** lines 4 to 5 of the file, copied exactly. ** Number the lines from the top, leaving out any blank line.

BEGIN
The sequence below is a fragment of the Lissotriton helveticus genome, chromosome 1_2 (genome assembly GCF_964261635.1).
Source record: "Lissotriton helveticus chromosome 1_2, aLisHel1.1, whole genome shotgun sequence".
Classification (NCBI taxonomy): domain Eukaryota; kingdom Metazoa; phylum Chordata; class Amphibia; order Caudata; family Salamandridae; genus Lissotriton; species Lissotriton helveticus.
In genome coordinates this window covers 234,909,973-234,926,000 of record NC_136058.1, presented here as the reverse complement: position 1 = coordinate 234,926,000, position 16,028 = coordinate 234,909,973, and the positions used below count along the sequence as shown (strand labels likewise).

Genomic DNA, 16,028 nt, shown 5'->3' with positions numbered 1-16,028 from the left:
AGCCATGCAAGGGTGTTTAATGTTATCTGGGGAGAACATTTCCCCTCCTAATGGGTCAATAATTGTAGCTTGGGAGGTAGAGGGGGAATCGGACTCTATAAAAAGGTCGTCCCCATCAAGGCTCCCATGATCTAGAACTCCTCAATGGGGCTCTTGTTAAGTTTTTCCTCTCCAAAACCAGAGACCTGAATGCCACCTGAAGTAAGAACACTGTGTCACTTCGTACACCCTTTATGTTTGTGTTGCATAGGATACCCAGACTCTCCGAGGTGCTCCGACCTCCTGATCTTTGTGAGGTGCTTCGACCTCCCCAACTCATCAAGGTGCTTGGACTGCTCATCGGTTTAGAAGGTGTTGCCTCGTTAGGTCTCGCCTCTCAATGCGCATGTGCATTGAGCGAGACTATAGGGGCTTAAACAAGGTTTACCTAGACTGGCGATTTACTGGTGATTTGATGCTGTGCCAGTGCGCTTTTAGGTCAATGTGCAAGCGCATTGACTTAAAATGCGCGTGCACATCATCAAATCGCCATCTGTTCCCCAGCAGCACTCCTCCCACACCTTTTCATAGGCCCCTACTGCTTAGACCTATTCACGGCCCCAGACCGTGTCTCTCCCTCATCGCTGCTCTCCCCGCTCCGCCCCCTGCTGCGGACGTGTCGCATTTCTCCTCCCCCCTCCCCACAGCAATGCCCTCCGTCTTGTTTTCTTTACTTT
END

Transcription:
In genome coordinates this window covers 234,909,973-234,926,000 of record NC_136058.1, presented here as the reverse complement: position 1 = coordinate 234,926,000, position 16,028 = coordinate 234,909,973, and the positions used below count along the sequence as shown (strand labels likewise).

Genomic DNA, 16,028 nt, shown 5'->3' with positions numbered 1-16,028 from the left: